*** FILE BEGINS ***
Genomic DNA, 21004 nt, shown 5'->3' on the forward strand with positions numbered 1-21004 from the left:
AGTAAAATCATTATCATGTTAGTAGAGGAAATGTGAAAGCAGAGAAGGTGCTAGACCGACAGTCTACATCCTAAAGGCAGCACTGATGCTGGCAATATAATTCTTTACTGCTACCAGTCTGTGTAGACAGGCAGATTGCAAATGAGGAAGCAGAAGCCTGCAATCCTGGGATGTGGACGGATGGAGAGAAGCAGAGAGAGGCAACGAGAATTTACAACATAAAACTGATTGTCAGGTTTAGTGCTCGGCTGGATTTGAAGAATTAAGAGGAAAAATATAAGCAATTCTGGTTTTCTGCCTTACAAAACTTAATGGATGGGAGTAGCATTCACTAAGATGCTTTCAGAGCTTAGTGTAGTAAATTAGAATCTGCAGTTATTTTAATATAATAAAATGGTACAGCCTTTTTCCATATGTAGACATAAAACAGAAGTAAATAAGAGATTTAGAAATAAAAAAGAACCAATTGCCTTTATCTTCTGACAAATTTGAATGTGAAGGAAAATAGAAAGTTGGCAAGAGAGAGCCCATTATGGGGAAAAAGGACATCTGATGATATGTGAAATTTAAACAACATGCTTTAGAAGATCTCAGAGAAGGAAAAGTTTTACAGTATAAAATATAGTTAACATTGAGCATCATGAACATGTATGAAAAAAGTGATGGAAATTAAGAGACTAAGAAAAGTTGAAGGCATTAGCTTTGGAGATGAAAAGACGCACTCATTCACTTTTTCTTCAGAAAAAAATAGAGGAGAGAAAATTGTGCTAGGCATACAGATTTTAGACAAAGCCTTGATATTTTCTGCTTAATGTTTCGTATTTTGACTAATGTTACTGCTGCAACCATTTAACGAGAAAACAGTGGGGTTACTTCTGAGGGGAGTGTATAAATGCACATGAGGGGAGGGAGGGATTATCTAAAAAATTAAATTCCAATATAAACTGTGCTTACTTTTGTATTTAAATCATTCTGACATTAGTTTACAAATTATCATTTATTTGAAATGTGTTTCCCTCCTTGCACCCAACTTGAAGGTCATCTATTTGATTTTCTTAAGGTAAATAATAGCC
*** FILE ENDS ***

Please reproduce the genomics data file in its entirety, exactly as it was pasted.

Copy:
Genomic DNA, 21004 nt, shown 5'->3' on the forward strand with positions numbered 1-21004 from the left:
AGTAAAATCATTATCATGTTAGTAGAGGAAATGTGAAAGCAGAGAAGGTGCTAGACCGACAGTCTACATCCTAAAGGCAGCACTGATGCTGGCAATATAATTCTTTACTGCTACCAGTCTGTGTAGACAGGCAGATTGCAAATGAGGAAGCAGAAGCCTGCAATCCTGGGATGTGGACGGATGGAGAGAAGCAGAGAGAGGCAACGAGAATTTACAACATAAAACTGATTGTCAGGTTTAGTGCTCGGCTGGATTTGAAGAATTAAGAGGAAAAATATAAGCAATTCTGGTTTTCTGCCTTACAAAACTTAATGGATGGGAGTAGCATTCACTAAGATGCTTTCAGAGCTTAGTGTAGTAAATTAGAATCTGCAGTTATTTTAATATAATAAAATGGTACAGCCTTTTTCCATATGTAGACATAAAACAGAAGTAAATAAGAGATTTAGAAATAAAAAAGAACCAATTGCCTTTATCTTCTGACAAATTTGAATGTGAAGGAAAATAGAAAGTTGGCAAGAGAGAGCCCATTATGGGGAAAAAGGACATCTGATGATATGTGAAATTTAAACAACATGCTTTAGAAGATCTCAGAGAAGGAAAAGTTTTACAGTATAAAATATAGTTAACATTGAGCATCATGAACATGTATGAAAAAAGTGATGGAAATTAAGAGACTAAGAAAAGTTGAAGGCATTAGCTTTGGAGATGAAAAGACGCACTCATTCACTTTTTCTTCAGAAAAAAATAGAGGAGAGAAAATTGTGCTAGGCATACAGATTTTAGACAAAGCCTTGATATTTTCTGCTTAATGTTTCGTATTTTGACTAATGTTACTGCTGCAACCATTTAACGAGAAAACAGTGGGGTTACTTCTGAGGGGAGTGTATAAATGCACATGAGGGGAGGGAGGGATTATCTAAAAAATTAAATTCCAATATAAACTGTGCTTACTTTTGTATTTAAATCATTCTGACATTAGTTTACAAATTATCATTTATTTGAAATGTGTTTCCCTCCTTGCACCCAACTTGAAGGTCATCTATTTGATTTTCTTAAGGTAAATAATAGCC